There are two highly controversial issues presented in this

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There are two highly controversial issues presented in this Powered By Docstoc
					     There are two highly controversial      issues presented in this issue
of THE PHYSIOLOGIST.         One is the matter of the increasing number
of lo-minute    papers and the size of the Federation meetings.        Other
societies of the Federation are concerned about this growing problem
and several have tightened up their rules for accepting abstracts.         With
every society having rules of varying severity, those with the most se-
vere rules are not prone to accept transfer papers from societies with
more lenient rules since they feel it would not be fair to their own mem-
bers to program papers from other societies while not programming
papers from their own members.         If transfer of papers from one soci-
ety program to another, where it may fit much better into a session, is
restricted   it will mean that there will be more than the usual number
of combined session topics (4 or 5 papers on one subject plus 4 or 5 on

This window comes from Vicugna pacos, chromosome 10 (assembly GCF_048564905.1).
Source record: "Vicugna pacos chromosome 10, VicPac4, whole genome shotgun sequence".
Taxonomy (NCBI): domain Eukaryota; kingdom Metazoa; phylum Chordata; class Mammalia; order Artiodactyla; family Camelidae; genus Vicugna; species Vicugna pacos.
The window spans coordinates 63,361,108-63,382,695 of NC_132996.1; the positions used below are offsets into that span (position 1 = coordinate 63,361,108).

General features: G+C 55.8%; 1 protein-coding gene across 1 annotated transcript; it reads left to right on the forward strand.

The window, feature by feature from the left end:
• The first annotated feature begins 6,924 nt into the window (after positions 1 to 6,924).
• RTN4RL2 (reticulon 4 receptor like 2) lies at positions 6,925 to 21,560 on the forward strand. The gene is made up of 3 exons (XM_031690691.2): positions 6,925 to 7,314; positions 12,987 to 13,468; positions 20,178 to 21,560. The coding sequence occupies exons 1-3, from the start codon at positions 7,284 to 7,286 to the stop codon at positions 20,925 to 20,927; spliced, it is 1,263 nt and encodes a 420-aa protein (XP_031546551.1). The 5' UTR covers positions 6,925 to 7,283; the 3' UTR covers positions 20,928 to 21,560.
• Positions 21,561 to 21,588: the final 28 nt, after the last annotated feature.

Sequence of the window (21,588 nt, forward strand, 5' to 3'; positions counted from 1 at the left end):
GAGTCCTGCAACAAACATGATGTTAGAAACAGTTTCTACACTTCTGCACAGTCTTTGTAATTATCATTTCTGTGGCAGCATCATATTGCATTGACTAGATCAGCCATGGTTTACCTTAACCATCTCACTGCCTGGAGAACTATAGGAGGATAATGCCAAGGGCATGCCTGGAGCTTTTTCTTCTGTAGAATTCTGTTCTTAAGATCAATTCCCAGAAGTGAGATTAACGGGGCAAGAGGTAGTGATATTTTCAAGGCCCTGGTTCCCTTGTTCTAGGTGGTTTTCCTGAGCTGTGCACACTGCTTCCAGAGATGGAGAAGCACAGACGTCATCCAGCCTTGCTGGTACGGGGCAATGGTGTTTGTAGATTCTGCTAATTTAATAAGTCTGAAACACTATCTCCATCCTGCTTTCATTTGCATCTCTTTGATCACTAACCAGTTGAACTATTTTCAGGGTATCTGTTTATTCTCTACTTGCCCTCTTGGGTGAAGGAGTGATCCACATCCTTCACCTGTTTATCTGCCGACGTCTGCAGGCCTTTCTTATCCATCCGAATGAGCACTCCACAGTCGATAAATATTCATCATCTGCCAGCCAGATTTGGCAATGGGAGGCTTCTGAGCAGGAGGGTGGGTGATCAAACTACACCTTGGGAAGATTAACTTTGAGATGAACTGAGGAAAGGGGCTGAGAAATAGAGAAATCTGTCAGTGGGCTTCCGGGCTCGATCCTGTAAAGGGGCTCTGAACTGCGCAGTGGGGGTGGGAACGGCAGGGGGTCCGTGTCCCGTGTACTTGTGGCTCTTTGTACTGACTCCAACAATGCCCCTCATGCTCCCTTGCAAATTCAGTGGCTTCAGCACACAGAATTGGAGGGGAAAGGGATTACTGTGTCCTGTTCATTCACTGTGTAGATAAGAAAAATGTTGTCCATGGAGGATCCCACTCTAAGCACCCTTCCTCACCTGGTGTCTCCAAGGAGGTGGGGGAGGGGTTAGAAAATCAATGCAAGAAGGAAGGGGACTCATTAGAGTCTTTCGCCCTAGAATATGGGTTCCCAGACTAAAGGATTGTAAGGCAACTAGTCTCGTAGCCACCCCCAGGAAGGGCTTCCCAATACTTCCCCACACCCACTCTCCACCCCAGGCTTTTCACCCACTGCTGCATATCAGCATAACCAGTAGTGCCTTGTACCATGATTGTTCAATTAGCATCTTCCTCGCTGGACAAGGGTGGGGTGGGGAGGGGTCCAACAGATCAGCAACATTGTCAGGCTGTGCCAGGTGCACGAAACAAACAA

another).    In order to make up well integrated sessions as well as a
better orientated program,     transfer of papers from one society to an-
other society session is essential.      Could thought be given to encourag-
ing all societies to have relatively similar restrictive       rules, and in-
crease the number of truly intersociety        sessions?   This would prevent
many overlaps and much hopping around.

      The other controversial       matter is that of membership      requirement
in the APS. Liberalization         of residency requirement     will come before
the Society for vote at the Fall meeting.         The present Bylaws just state
that a person must be a resident of North America,            they do not specif-
ically state the length of residency but this has always been interpreted
to mean intent of permanent residency.           We have had many applications
from South American,          European and Japanese nationals working in
 North America for varying periods of time who would like to become
 members while they are residents of North America and then carry
their membership,        with the prestige associated with it, back to their
 native country.      Would this be a good policy?       How would it affect the
 status of our honorary memberships ? Should a separate caregory of
 membership       be established for these foreign nationals?        Cur constitu-
 tion states only one purpose of the Society - “to promote the increase
 of physiological    knowledge and its utilization.    ”